The Wright stuff: Delon a perfect fit for Utes basketball program
Another proud family member is Wright’s older brother Dorell, a 10-year NBA veteran who plays for the Portland Trail Blazers.
“I’m very proud,” Dorell said. “I’m proud of him not only as a basketball player but as a person as well — a student-athlete who is taking care of business.”
Dorell is especially pleased to see his little brother succeed after all the hard work he has put in.
“I don’t try to overwhelm him with a lot of different advice and stuff like that. I just try to coach him on the little things I see, the little gray areas,” Dorell said. “He’s a smart kid. He has a high basketball IQ and he’s going to be real good. He has a lot more room to improve, so that’s always good. I just try to coach him on the things I see him doing wrong or things he can do better like being aggressive.”
Dorell has challenged Delon to get to the free-throw line at least five times every game because of his footwork and ability to get to the basket. He’s encouraged his sibling to use such advantages to make himself and his teammates better.
Dorell, though, realizes that his brother's style of play isn’t based on aggressive scoring. Morris told Dorell that Delon’s game was more about getting everyone involved.
“When I understood that, I understood his game more,” said Dorell, who noted that Delon has really taken Morris’ advice to do things other than score to heart.
As such, Delon isn’t a scorer like Dorell.
“We are two totally different players. I was never that smart on the court. I made a lot of bad decisions. He’d get himself in trouble here and there but that comes with being a point guard,” Dorell said. “I was more just a scorer. I really didn’t learn how to play and get guys involved until I got to the highest level of basketball. I was able to be coached like that and that’s something, that’s a talent he has now — being able to get guys involved, making guys around him better.”
Dorell noted that Delon continually develops his skills by playing with guys who are equal or better than him during the offseason — such as participating in the famed Drew League with NBA players and college stars in Los Angeles.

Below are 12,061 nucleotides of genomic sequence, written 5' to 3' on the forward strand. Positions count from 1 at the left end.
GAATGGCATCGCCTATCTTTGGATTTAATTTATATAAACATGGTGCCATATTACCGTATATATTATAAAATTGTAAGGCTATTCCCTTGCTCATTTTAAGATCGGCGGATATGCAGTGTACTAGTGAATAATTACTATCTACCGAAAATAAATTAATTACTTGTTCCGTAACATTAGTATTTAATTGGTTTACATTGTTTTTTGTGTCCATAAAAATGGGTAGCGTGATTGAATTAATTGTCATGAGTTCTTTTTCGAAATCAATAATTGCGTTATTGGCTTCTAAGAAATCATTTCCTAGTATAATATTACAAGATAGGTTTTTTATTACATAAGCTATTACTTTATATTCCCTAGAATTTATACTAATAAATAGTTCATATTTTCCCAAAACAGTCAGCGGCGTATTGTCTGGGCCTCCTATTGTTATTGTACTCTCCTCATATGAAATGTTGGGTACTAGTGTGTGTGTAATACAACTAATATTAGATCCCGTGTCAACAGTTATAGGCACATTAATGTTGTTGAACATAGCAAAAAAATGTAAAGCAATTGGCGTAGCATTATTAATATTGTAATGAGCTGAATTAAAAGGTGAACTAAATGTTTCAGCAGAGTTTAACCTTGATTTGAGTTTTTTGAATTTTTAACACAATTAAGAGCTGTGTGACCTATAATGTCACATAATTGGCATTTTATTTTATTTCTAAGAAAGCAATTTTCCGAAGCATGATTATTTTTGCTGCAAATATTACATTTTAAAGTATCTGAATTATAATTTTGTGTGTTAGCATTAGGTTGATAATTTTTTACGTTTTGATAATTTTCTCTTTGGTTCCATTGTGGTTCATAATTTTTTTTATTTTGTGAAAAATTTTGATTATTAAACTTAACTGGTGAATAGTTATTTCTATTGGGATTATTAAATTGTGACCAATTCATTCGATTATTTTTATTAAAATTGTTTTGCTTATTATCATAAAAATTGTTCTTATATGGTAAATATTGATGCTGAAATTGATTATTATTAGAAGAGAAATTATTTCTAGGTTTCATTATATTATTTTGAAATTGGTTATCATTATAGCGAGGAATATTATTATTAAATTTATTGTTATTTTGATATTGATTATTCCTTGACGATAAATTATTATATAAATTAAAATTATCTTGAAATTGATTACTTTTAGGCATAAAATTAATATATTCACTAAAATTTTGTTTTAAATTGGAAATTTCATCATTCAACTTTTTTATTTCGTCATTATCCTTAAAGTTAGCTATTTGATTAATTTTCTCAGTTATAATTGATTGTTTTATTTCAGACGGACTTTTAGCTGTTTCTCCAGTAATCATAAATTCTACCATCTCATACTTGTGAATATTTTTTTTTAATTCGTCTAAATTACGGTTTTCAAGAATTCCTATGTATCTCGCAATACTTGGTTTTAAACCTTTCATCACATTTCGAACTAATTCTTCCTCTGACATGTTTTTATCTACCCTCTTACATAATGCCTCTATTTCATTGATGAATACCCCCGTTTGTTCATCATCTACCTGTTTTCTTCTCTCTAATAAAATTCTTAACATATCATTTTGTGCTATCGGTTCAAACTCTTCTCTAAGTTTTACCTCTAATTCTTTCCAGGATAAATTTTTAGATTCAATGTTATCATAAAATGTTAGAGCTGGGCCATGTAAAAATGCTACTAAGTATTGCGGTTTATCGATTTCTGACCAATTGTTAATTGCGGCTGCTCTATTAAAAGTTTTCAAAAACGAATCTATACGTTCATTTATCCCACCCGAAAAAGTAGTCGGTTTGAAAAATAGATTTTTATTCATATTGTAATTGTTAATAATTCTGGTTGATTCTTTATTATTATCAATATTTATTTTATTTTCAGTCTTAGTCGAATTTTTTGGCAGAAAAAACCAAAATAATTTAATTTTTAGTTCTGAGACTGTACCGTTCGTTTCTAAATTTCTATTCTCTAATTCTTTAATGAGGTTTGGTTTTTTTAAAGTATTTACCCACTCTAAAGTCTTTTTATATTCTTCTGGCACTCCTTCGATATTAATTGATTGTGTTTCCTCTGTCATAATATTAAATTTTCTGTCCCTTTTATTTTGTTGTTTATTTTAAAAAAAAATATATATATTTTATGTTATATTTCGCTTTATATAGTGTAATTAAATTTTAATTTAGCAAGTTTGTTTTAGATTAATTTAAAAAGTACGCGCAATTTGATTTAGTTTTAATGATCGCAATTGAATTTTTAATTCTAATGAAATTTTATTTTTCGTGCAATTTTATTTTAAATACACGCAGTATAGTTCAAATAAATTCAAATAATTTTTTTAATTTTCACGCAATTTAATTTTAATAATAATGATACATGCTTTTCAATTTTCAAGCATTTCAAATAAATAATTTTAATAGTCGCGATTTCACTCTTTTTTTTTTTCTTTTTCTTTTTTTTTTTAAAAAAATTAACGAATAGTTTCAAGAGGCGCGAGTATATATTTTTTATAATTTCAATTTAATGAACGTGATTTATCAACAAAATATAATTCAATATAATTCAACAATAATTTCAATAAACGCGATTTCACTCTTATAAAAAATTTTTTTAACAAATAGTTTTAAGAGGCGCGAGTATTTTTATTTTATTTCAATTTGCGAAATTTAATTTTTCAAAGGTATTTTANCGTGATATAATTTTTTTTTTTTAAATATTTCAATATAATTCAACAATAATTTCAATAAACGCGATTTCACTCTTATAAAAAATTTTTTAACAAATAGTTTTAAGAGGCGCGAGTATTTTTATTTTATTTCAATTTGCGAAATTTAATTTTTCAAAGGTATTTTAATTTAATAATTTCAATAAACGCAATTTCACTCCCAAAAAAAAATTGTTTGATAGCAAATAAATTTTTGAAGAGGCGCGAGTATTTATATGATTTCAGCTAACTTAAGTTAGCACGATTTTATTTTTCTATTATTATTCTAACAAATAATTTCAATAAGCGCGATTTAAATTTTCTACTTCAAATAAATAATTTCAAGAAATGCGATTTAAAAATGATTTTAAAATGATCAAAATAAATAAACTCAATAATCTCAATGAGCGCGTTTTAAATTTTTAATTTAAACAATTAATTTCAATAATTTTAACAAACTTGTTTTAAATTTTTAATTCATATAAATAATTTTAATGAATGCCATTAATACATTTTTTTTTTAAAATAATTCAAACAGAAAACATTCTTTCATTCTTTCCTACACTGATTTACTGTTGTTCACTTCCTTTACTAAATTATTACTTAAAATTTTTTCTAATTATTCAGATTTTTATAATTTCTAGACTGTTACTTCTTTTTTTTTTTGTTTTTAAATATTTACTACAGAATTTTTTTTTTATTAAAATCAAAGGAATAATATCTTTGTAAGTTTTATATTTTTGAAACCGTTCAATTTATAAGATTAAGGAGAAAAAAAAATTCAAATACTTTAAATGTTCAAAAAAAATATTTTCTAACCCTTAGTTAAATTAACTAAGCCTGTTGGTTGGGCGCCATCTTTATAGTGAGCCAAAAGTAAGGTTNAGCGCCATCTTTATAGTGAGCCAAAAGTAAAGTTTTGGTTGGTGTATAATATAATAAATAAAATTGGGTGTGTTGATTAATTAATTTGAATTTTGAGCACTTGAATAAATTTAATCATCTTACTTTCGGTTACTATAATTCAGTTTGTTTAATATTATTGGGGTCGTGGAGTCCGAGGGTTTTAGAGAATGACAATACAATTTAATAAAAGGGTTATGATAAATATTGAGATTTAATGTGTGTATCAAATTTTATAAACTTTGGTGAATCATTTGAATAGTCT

It’s proven to be quite beneficial.
“I’m sure it’s super valuable to see his older brother succeed and be able to help his younger brother navigate some of the things that take place,” Krystkowiak said.
The Wright brothers are close. They communicate on a regular basis. Dorell even found his way to watch Delon and the Utes play at Washington State and UCLA this season in the midst of his NBA schedule with the Trail Blazers.
“Our relationship is real good. He’s had a big impact,” Delon said. “He’s showed me things I need to do better and he’s helping me develop my game.”
Dorell is also a big supporter of the path Delon is taking off the court. Although he never played college basketball himself — opting for an opportunity to turn pro straight out of high school instead — Dorell places a great value on Delon getting an education.
“Getting your education is definitely important. That is why I somewhat like the age limit and guys having to go to school for two years. I think it’s perfect because a lot of kids are immature. A lot of people don’t know how to live on their own,” Dorell said. “You get to learn a lot going to college — managing your money, the little money that you do have — and you cherish those things.”
As such, he likes the opportunities and experiences that Delon is having in college.
“I love the fact that he’s getting his education,” Dorell said. “He’s hitting the books hard and he’s trying to become a better person and a player.”
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